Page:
Hull Dock Company, the first statutory dock company in Britain, was founded in 1773 by the Corporation. It remained in action until 1963, when the central dock closed and was converted to the present day Marina. The town is still a major port, with cargo ships and passenger ferries sailing daily.

Fish in the floor
Hull gained city status in 1897 and continued to thrive as a major port. In fact its significance was recognised by Germany in WWII and it was a target for German bombers throughout the war. Between 1939 and 1945 more than 95% of Hull's housing was damaged by air raids, making it the worst-hit city after London.

For many years Hull was a major fishing port although the Icelandic cod wars put an end to the trade. It is still commemorated by an art trail around the streets with life-size images of fishes to be found in strange places: at any point looking down you might find yourself among a shoal of mackerel, whitebait or anchovies carved into the paving stones.

Of course, Hull's latest claim to fame is that it has been named as 2017 City of Culture.

Some famous Hull folk
Philip Larkin statue: Hull rail interchange
Over the years many famous people have called Hull home, either born there or moving in, and details of hundreds can be found on the walls of the covered market.  But here's a few:

  • There's anti-slavery campaigner William Wilberforce, of course. 
  • The poet Andrew Marvel, born here 1621.
  • Mathematician John Venn, responsible for the Venn diagram, born in Hull in 1834. 
  • Philip Larkin, Coventry-born poet, lived in Hull for the majority of his life as the resident librarian at Hull University.
  • Sir Andrew Motion, former Poet Laureate.
  • Stevie Smith, poet and novelist best known for her poem "Not Waving but Drowning".
  • J. Arthur Rank. (Yes, THAT one.)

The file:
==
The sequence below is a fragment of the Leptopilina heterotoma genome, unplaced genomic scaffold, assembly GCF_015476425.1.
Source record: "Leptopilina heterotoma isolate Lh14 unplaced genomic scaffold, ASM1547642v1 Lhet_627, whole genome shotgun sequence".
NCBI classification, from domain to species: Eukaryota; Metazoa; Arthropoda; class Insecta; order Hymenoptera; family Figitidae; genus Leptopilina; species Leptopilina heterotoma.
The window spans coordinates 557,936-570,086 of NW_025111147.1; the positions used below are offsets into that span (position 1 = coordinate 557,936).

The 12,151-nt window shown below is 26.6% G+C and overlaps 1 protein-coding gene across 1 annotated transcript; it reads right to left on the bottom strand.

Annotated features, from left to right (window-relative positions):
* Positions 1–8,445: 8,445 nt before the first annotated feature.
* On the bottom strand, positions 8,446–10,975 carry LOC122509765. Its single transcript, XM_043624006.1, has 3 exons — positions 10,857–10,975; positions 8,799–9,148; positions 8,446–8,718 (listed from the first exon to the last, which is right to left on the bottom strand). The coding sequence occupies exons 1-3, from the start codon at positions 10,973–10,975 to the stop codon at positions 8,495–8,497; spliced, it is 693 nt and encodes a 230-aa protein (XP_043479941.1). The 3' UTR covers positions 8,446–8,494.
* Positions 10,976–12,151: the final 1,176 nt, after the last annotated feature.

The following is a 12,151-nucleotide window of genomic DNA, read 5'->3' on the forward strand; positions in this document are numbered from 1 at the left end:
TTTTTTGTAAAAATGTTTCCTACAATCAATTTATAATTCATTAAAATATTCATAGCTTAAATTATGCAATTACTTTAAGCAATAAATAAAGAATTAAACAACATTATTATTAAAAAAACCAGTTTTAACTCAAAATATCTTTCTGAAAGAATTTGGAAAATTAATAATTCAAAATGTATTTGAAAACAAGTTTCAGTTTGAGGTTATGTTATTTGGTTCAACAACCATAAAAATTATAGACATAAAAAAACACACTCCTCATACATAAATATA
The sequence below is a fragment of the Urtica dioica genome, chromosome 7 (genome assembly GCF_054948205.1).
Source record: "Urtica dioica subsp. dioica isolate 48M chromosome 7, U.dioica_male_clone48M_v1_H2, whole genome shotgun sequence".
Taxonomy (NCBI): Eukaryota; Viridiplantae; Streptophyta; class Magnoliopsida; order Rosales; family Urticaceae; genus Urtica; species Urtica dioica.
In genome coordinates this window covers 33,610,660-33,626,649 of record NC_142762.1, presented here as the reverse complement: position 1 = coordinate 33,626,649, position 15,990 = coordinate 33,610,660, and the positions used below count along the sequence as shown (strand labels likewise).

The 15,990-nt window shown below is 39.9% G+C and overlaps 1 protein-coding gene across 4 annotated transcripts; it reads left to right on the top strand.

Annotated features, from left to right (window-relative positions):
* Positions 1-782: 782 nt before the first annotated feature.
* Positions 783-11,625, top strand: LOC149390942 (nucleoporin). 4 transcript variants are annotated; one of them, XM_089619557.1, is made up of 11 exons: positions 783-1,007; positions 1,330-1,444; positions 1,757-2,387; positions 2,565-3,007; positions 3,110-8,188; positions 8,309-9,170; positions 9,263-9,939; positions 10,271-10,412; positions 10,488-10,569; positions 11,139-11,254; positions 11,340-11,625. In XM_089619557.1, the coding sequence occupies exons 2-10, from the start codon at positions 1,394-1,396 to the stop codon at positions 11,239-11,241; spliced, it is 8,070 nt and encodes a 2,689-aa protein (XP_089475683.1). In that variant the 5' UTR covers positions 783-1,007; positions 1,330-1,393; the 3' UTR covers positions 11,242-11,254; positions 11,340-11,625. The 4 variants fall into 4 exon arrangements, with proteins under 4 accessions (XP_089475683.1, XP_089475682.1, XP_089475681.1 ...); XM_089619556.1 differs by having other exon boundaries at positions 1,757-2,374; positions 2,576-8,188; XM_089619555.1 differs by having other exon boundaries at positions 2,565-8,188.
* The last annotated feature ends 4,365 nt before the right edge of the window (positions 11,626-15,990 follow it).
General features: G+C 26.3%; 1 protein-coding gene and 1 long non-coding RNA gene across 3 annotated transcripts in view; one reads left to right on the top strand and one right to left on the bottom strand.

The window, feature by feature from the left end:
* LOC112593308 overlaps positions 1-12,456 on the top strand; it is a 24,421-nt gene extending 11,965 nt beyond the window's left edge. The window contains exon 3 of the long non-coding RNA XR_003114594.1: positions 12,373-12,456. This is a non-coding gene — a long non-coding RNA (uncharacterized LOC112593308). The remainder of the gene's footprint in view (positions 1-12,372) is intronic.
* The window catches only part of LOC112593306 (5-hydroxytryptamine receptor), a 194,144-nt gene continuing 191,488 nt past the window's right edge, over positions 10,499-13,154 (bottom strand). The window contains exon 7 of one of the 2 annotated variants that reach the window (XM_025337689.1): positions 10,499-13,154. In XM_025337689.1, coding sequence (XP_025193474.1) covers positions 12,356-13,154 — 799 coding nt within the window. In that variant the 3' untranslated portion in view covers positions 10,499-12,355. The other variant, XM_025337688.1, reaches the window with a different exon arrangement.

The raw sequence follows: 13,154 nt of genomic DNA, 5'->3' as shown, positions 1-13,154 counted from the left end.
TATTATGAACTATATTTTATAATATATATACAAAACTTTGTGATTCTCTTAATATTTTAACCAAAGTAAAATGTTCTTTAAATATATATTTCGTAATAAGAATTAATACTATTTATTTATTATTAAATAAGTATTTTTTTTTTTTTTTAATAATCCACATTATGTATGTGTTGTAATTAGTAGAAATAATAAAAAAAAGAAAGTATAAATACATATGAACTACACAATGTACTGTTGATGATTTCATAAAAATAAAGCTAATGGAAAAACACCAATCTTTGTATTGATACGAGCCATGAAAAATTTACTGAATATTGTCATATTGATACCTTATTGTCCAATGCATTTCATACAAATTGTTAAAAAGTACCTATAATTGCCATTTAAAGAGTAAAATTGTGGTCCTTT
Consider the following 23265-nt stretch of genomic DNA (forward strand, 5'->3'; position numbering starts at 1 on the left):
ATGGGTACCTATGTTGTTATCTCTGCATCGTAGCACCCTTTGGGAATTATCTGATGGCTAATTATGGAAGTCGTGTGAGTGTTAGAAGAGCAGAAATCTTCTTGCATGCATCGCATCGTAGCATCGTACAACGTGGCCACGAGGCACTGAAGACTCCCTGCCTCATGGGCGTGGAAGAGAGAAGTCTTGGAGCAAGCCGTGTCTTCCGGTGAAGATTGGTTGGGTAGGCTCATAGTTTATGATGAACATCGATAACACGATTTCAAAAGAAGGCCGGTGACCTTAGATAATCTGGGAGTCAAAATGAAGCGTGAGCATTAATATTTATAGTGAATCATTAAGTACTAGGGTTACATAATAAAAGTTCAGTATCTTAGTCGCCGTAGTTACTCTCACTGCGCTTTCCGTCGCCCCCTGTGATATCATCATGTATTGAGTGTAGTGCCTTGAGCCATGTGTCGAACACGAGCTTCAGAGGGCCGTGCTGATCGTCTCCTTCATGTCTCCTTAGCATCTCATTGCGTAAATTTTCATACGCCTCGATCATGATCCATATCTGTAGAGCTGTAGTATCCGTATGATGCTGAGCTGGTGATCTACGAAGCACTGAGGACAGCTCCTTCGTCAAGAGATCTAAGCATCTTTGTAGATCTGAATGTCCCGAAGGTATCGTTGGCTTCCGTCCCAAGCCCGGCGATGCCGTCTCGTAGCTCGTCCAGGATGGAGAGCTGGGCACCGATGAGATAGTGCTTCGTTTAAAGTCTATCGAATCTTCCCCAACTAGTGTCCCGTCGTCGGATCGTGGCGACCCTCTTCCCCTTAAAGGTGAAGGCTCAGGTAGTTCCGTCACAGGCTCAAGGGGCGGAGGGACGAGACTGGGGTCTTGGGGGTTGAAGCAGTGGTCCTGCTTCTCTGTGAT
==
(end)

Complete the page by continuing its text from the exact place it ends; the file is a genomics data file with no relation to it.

• Arthur Lucan aka Old Mother Riley.
  • Amy Johnson, first woman to fly solo from Britain to Australia.
  • Actor Ian Carmichael.
  • Comedienne Maureen Lipman. 
  • Actor John Alderton grew up in Hull and attended Kingston High School.
  • John Godber, playwright; Artistic Director of the Hull Truck Theatre Company.
  • Mick Ronson, guitarist.
  • Basil Brush's Mr Roy - Roy North. 
  • Norman Cook (also known as Fatboy Slim), moved to Hull in the 1980s.
  • Archaeologist Paul Bahn. 

Thursday, 2 June 2016


Extracts from the Derby Mercury (1771/81) promising employment and good wages to the right people if they wanted to work at Arkwright's Mill. The world’s first successful water powered cotton spinning mill, built in 1771 by Sir Richard Arkwright at Cromford in Derbyshire. He was the first person to mechanise the whole process of cotton preparation and spinning, and subsequent weaving. From bale to cloth - all under one roof   - with machines driven by the passage of river water over a wheel.

"Framework knitters and weavers with large families" (so they could do piece work at home and include the kids on the team).
"Boys and young Men may have Trades taught them, which will enable them to maintain a Family in a short Time." (Ditto. The bigger the family, the more people working for the mill!)

And yet Arkwright wasn't a bad man, by the standards of his day. He looked after his employees and provided homes in the village in sturdy, stone-built houses with gardens. Many of his workforce had probably been lead miners or agricultural workers and their mill conditions must have seemed almost luxurious by comparison.